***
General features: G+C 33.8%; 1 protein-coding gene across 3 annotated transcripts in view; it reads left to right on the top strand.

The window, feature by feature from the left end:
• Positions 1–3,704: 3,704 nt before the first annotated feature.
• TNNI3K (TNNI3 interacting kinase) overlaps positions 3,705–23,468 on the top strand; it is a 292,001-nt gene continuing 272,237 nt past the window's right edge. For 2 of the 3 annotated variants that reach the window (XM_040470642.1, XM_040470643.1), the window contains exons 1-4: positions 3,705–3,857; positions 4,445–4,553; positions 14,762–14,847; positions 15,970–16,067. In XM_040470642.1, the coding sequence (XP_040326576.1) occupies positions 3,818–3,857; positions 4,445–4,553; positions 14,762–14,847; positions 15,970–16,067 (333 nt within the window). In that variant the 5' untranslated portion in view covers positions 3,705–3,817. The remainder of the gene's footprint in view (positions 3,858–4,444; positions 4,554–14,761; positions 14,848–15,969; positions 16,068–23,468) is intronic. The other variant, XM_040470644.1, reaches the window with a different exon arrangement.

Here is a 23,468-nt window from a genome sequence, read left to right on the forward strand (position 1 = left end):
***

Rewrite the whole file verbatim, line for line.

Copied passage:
General features: G+C 33.8%; 1 protein-coding gene across 3 annotated transcripts in view; it reads left to right on the top strand.

The window, feature by feature from the left end:
• Positions 1–3,704: 3,704 nt before the first annotated feature.
• TNNI3K (TNNI3 interacting kinase) overlaps positions 3,705–23,468 on the top strand; it is a 292,001-nt gene continuing 272,237 nt past the window's right edge. For 2 of the 3 annotated variants that reach the window (XM_040470642.1, XM_040470643.1), the window contains exons 1-4: positions 3,705–3,857; positions 4,445–4,553; positions 14,762–14,847; positions 15,970–16,067. In XM_040470642.1, the coding sequence (XP_040326576.1) occupies positions 3,818–3,857; positions 4,445–4,553; positions 14,762–14,847; positions 15,970–16,067 (333 nt within the window). In that variant the 5' untranslated portion in view covers positions 3,705–3,817. The remainder of the gene's footprint in view (positions 3,858–4,444; positions 4,554–14,761; positions 14,848–15,969; positions 16,068–23,468) is intronic. The other variant, XM_040470644.1, reaches the window with a different exon arrangement.

Here is a 23,468-nt window from a genome sequence, read left to right on the forward strand (position 1 = left end):